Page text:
The Jews weren’t commanded to wipe out entire tribes in every case; often they were told to rescue the women and children, but in the case of the Amalekites they were commanded to burn everything, including women, children, and animals. Perhaps God was providing them with another dimension of protection that was necessary for their survival. Perhaps the Amalekites were riddled with disease and/or had hearts that were filled with evil thoughts. How were the Israelites supposed to weed them out? How could they tell who was healthy or who was diseased? How could they tell whose hearts were able to live peacefully with them and those who were filled with hatred? Even the children would have been impacted by disease or hatred.
In The Walking Dead, when the group was at the prison, Carol was judged and exiled for burning the bodies of people who had an infectious disease, but she was right. The disease had to be dealt with and cut off before it spread to others. Tyrese, whose loved one was burned, was later able to see that what Carol did was a just and moral act. Even the zombie apocalypse itself was the result of an infectious disease gone awry and loosed upon the earth.
At what point does a loving person decide it’s necessary to decimate something that is bent on destroying those he loves? Sometimes hatred for evil is the ultimate form of love. War is often a loving act when it destroys an entity that is filled with an evil heart.
Christopher Hitchens saw that this was true. He supported the war on terror. In a debate with Alistair McGrath, he once declared:
“The worst kind of immorality yet is the wicked idea of non-resistance of evil, and the deranged idea that we should love our enemies. Nothing, nothing, could be more suicidal and immoral than that. We have to defend ourselves and our children and our civilization from our enemies. We have to learn to educate ourselves in a cold, steady dislike of them and a determination to encompass their destruction.”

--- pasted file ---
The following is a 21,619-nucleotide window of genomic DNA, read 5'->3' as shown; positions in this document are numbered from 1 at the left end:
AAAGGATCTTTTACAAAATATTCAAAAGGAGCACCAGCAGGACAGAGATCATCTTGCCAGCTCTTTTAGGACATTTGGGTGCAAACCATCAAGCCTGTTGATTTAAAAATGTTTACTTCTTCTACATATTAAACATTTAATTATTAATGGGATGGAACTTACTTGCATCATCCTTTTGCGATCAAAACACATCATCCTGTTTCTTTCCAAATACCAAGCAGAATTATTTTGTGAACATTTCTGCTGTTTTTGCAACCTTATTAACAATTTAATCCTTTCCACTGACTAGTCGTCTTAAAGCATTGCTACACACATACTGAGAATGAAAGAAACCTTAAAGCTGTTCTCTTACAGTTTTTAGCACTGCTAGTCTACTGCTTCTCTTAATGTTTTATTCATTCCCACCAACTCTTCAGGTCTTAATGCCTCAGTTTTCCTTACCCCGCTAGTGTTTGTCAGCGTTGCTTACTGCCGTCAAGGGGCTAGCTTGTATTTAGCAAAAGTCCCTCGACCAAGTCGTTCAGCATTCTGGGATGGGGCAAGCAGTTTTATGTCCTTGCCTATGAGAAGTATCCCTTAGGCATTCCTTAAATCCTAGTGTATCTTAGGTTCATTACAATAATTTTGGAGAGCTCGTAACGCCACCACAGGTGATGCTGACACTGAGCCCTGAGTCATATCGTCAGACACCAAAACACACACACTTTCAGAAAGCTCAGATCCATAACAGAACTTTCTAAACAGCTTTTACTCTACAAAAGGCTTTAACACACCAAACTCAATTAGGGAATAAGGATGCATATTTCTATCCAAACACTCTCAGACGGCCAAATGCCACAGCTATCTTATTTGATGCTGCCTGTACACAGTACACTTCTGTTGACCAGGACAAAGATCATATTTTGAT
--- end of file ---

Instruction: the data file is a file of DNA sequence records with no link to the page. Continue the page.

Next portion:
Yet Hitchens, Dawkins, et al . . . criticize God for warring against the Canaanite tribes. Dawkins calls God ” a vindictive, bloodthirsty ethnic cleanser . . . ”  Hitchens could see the necessity of fighting against the Taliban, but attacked God for fighting against the Amalekites, who were arguably even more evil than Islamic terrorists. Hitchens was opposed to religious Islamofascists who dishonor women, suppress free speech, and produce tyranny, but what about the poisonous religious societies that worshiped Baal and were determined to annihilate the Israelites? These tribes were brutal, cruel, and warring. They performed violent and sexually immoral rituals and offered their own children up as sacrifices, roasting them alive, while pounding loud drums to cover their cries and work the people into a religious frenzy.
What would have happened to the world if this type of religious practice were to prevail? Instead of worshiping a God who cared for the oppressed and needy, a God who was interested in justice and mercy, the Baals basked in perverted religious rituals that didn’t care about the needs of people. Worshiping these gods led to a hardening of people’s hearts–even against their own children. If people were defeated in battle by those who followed these gods, they were often treated sadistically; having their eyes gouged out, their skin peeled off, or hooks put into their backs so they could be dragged away. This is similar to ISIS who beheads and crucifies its enemies.
Rick and his group had already learned to kill zombies whose bite would destroy them, but the group also had to realize that part of maintaining goodness and kindness in society was the formation of the gentle warrior who, for the sake of love, can also kill humans that have no regard for kindness, compassion, mercy, or love.
If Rick was God, I think he would have told the Jews to destroy the Amalekites–and I think it would have been morally justified.
 Christopher Hitchens and Alistair McGrath, “Poison or Cure? Religious Belief in the Modern World.” Debate, Michael Cromartie Berkely Center for Religion, Peace, and World Affairs, Washington D.C., October 11, 2007, Ethics and Public Policy, http://www.eppc.org/publications/pageId.390/default.asp (accessed 9/25/2008).
 Richard Dawkins, The God Delusion (Boston: Mariner Books, 2008), 51.